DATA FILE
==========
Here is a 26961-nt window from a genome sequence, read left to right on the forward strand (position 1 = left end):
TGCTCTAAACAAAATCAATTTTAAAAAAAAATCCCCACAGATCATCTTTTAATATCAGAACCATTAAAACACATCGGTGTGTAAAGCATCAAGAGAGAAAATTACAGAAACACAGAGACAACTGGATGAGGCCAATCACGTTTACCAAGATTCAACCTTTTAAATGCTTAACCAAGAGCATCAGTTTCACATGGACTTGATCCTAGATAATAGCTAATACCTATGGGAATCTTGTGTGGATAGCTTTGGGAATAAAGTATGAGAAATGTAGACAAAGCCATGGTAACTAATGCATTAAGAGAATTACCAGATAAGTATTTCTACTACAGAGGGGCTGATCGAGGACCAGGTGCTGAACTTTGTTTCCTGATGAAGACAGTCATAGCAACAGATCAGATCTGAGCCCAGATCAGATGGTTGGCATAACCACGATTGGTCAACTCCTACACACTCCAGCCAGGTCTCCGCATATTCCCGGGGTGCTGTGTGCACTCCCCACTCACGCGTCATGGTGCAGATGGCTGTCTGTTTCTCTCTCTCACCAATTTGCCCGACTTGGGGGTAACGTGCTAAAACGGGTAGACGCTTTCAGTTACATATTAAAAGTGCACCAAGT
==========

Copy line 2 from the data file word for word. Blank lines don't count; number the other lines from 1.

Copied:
TGCTCTAAACAAAATCAATTTTAAAAAAAAATCCCCACAGATCATCTTTTAATATCAGAACCATTAAAACACATCGGTGTGTAAAGCATCAAGAGAGAAAATTACAGAAACACAGAGACAACTGGATGAGGCCAATCACGTTTACCAAGATTCAACCTTTTAAATGCTTAACCAAGAGCATCAGTTTCACATGGACTTGATCCTAGATAATAGCTAATACCTATGGGAATCTTGTGTGGATAGCTTTGGGAATAAAGTATGAGAAATGTAGACAAAGCCATGGTAACTAATGCATTAAGAGAATTACCAGATAAGTATTTCTACTACAGAGGGGCTGATCGAGGACCAGGTGCTGAACTTTGTTTCCTGATGAAGACAGTCATAGCAACAGATCAGATCTGAGCCCAGATCAGATGGTTGGCATAACCACGATTGGTCAACTCCTACACACTCCAGCCAGGTCTCCGCATATTCCCGGGGTGCTGTGTGCACTCCCCACTCACGCGTCATGGTGCAGATGGCTGTCTGTTTCTCTCTCTCACCAATTTGCCCGACTTGGGGGTAACGTGCTAAAACGGGTAGACGCTTTCAGTTACATATTAAAAGTGCACCAAGT